A recent release (to cinemas! I wonder what those are like) has been the French science-fiction film Proxima from the director of Maryland. I’m very intrigued by it, even as I’m rather less comfortable with returning to a cinema, but this week I’m doing a science-fiction themed week. I’ll try to keep them all in a foreign language if I can, but I’ll start with Chinese blockbuster epic The Wandering Earth, which is on Netflix.
Recently my friends and I have taken to watching a silly, distracting film every Thursday; the week before we watched the baffling, bonkers and honestly quite bad Geostorm, which naturally led onto this week’s choice. It’s a Chinese action sci-fi film that mines, if you will, some of the same rich seam of nonsense, even if it’s all wrapped up in fairly believable scientific hokum about environmental catastrophe (albeit here it imagines that human civilisation actually manages to survive long enough for the Sun to die, which is the real stretch).
I’m not sure what’s specifically Chinese about it, given how earnestly (and successfully, in my opinion) it attempts to ape the form; perhaps it’s the rather dark and morbid cutaways that occur every so often, or the brazen willingness to sacrifice huge chunks of the world’s population in order to achieve the larger goal of survival. Like many a film before it (Armageddon comes to mind, if I’m recalling it correctly, though honestly it doesn’t exactly linger in the memory), it deals with a wearied yet rebellious dad (Wu Jing) who bucks the system (and MOSS, the HAL-like computer system) to sacrifice himself so that his estranged son (Qu Chuxiao) and billions of others may live. There’s also a quasi-Blade Runner aesthetic, the underground caverns recall Total Recall, and there’s a Starship Troopers vibe to the classroom scenes.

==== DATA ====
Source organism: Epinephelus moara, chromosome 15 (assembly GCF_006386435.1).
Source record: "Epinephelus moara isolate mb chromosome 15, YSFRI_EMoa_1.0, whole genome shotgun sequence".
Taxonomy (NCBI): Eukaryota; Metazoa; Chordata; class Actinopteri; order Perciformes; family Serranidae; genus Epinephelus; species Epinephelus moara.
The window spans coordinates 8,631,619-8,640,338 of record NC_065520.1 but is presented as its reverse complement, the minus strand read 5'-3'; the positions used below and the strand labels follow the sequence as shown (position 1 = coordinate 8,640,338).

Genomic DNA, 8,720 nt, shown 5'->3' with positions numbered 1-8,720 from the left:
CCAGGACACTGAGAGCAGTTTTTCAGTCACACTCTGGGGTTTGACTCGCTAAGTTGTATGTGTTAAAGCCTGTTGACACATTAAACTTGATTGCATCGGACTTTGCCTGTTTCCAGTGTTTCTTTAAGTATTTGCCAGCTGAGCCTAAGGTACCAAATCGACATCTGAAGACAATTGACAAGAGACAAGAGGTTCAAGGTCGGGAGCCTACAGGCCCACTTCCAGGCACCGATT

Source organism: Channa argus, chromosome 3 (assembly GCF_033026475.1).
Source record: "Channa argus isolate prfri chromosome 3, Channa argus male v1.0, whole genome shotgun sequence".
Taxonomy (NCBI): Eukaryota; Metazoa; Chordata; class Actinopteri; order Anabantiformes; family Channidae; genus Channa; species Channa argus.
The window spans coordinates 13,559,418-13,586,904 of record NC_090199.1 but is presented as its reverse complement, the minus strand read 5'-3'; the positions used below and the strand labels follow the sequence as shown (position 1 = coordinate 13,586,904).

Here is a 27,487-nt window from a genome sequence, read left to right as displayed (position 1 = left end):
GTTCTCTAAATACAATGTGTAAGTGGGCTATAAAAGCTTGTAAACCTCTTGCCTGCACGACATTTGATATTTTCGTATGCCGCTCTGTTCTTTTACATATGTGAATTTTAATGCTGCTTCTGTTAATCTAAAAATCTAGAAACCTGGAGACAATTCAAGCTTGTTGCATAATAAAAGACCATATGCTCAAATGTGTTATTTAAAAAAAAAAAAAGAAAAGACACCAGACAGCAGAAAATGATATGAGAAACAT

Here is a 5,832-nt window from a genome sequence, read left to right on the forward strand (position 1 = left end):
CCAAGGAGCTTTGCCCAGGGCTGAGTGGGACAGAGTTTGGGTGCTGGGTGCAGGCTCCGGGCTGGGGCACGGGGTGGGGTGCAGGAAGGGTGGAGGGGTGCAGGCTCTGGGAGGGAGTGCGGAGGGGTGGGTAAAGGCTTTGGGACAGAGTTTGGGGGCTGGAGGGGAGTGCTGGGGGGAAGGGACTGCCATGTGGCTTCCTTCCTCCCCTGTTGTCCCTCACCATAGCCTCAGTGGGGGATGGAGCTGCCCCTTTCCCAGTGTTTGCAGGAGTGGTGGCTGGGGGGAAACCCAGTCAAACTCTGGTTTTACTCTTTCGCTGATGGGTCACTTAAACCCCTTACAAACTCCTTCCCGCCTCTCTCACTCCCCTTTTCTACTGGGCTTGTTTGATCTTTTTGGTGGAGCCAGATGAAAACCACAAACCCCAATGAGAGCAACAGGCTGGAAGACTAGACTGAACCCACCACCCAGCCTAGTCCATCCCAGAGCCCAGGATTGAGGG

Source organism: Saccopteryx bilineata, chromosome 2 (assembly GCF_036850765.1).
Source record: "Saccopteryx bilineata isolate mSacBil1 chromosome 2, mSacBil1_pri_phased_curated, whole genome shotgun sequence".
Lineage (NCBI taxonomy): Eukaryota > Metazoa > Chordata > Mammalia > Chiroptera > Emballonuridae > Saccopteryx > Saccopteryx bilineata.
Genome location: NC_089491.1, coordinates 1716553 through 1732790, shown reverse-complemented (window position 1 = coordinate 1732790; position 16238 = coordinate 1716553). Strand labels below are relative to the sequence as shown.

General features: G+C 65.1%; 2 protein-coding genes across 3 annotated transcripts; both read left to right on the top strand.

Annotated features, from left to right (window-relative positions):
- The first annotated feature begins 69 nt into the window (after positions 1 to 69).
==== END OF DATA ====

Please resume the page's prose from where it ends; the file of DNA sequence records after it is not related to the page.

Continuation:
I guess I just don’t mind any of this frantic cribbing so much here (unlike in Geostorm), perhaps because it’s in Chinese (I’m a sucker for subtitles), but perhaps because everything is just pushed to ridiculous extremes. Like many, my highlight was the machine gunner who turns his bullets on distant Jupiter when it looks as if all is doomed. In other nice touches, the voice of international politics is French, and the voice of the evil computer MOSS is English. This film is genuinely utter nonsense, but I found myself increasingly drawn into it, even if there were still plenty of times I turned to group chat to ask yet again, “what the hell is going on now?”
Director Frant Gwo 郭帆; Writers Gong Ge’er 龚格尔, Yan Dongwu 严东旭, Gwo, Ye Junce 叶俊策, Yang Zhixue 杨治学, Wu Yi 吴荑 and Ye Ruchang 叶濡畅 (based on the novella by Liu Cixin 刘慈欣); Cinematographer Michael Liu 邁克爾·柳; Starring Qu Chuxiao 屈楚萧, Li Guangjie 李光洁, Ng Man-tat 吳孟達, Zhao Jinmai 赵今麦, Wu Jing 吴京; Length 125 minutes.
Seen at home (Netflix streaming), London, Thursday 7 May 2020.